This appeal follows.
Standard of Review
We review a grant of summary judgment de novo. Arbors at Sugar Creek Homeowners
Ass’n v. Jefferson Bank & Trust Co., 464 S.W.3d 177, 183 (Mo. banc 2015); ITT Commercial
Fin. Corp. v. Mid-Am. Marine Supply Corp., 854 S.W.2d 371, 376 (Mo. banc 1993). In
reviewing the trial court’s summary-judgment ruling, we apply “the same criteria as the trial
court in determining whether summary judgment was proper.” Cent. Trust & Inv. Co. v.
Signalpoint Asset Mgmt., LLC, 422 S.W.3d 312, 319 (Mo. banc 2014) (quoting Goerlitz v. City
of Maryville, 333 S.W.3d 450, 452 (Mo. banc 2011)). “Summary judgment is appropriate when
‘there is no genuine dispute about material facts and, under the undisputed facts, the moving
party is entitled to judgment as a matter of law.’” Bishop & Assocs., LLC v. Ameren Corp., 520
S.W.3d 463, 468 (Mo. banc 2017) (quoting Parr v. Breeden, 489 S.W.3d 774, 778 (Mo. banc
2016)). A defendant shows a right to summary judgment when he or she establishes:
(1) facts that negate any one of the claimant’s elements facts, (2) that the nonmovant,
after an adequate period of discovery, has not been able to produce, and
will not be able to produce, evidence sufficient to allow the trier of fact to find the
existence of any one of the claimant’s elements, or (3) that there is no genuine
dispute as to the existence of each of the facts necessary to support the movant’s
properly-pleaded affirmative defense.
ITT Commercial Fin. Corp., 854 S.W.2d at 381. Each of the three espoused methods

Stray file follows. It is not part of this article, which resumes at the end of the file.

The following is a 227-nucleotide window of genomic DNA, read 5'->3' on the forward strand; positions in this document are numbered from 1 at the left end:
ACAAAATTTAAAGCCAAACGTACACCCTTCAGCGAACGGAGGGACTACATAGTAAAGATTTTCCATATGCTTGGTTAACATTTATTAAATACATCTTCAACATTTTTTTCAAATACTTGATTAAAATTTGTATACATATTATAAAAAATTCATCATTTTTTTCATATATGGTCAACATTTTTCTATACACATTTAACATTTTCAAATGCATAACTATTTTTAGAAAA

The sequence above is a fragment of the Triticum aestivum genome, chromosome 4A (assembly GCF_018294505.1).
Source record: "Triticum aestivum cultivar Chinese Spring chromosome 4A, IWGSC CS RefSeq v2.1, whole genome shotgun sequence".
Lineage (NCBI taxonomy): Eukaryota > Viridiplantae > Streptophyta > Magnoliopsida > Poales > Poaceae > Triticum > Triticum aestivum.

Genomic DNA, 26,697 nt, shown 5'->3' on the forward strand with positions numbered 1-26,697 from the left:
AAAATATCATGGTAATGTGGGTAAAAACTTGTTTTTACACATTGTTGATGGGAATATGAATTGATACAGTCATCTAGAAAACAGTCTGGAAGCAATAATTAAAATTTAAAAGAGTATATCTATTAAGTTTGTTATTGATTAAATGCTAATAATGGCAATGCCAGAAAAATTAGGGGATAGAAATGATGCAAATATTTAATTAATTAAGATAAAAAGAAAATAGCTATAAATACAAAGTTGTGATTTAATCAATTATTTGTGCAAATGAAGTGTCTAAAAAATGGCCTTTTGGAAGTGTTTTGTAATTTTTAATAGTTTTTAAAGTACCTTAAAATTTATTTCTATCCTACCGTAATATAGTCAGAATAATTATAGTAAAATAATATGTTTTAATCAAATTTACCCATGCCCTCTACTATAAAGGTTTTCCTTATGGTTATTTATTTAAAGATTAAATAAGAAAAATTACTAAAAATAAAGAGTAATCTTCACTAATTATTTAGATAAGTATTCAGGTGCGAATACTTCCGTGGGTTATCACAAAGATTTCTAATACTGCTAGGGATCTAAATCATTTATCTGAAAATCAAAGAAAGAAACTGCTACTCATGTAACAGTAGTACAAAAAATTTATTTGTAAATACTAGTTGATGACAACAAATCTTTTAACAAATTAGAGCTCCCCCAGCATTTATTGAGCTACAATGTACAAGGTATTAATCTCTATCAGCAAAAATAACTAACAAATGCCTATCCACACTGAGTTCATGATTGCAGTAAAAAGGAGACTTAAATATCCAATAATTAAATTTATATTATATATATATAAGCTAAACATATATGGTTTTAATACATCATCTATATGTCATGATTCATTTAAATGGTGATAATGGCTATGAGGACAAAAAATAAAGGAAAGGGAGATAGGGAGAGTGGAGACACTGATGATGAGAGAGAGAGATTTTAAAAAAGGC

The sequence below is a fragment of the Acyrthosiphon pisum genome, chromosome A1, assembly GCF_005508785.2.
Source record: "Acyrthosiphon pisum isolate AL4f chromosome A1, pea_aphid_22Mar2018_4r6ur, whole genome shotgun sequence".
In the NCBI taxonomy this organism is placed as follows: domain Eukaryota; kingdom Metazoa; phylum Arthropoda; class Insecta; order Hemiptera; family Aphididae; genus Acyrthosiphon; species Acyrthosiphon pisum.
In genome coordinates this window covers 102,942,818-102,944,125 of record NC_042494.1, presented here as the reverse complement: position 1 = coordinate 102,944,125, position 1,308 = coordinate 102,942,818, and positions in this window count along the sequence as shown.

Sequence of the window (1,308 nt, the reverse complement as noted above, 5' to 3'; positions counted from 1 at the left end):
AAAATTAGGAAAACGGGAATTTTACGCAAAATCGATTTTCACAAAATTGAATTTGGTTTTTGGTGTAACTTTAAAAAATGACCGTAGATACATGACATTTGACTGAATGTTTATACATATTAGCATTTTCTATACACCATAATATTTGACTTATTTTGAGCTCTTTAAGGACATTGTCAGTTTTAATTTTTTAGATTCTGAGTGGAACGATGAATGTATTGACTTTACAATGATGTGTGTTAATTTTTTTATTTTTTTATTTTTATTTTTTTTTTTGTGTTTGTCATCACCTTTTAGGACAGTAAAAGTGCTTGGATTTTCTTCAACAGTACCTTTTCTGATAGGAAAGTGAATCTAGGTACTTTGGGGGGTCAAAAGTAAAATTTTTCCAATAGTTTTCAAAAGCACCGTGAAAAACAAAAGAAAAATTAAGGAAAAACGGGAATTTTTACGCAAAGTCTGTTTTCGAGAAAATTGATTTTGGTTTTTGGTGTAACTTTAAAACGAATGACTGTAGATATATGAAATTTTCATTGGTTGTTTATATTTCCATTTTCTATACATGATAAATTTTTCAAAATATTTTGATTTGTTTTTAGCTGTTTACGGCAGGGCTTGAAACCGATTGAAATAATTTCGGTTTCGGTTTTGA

individually demonstrates the right to judgment as a matter of law. Cent. Trust & Inv. Co., 422
S.W.3d at 320 (quoting Goerlitz, 333 S.W.3d at 453).
“A genuine dispute exists when ‘the issue, or dispute, [is] a real and substantial one—one
consisting not merely of conjecture, theory and possibilities.’” Brentwood Glass Co. v. Pal’s
Glass Serv., Inc., 499 S.W.3d 296, 300 (Mo. banc 2016) (quoting ITT Commercial Fin. Corp.,
854 S.W.2d at 378). “A material fact in the context of summary judgment is one from which the
right to judgment flows.” Cent. Trust & Inv. Co., 422 S.W.3d at 319 (quoting Goerlitz, 333
S.W.3d at 453). “Facts set forth by affidavit or otherwise in support of a party’s motion are
taken as true unless contradicted by the non-moving party’s response to the summary judgment
motion.” DeCormier v. Harley-Davidson Motor Co. Grp., 446 S.W.3d 668, 671 (Mo. banc
2014) (quoting ITT Commercial Fin. Corp., 854 S.W.2d at 376). Finally, we review the record
in the light most favorable to the party against whom judgment was entered. ITT Commercial
Fin. Corp., 854 S.W.2d at 376. But, the trial court’s grant of summary judgment “may be
affirmed on any appropriate theory supported by the record.” Arbors at Sugar Creek
Homeowners Ass’n, 464 S.W.3d at 183.
Point on Appeal
Rayman presents one point on appeal. In her point, Rayman argues that the trial court
erred in granting summary judgment because there exist genuine issues of material fact regarding
whether Abbott owed her a duty of care, if Abbott was the proximate cause of her injuries, and
whether Downey complied with Section 304.022.1 by driving into the intersection.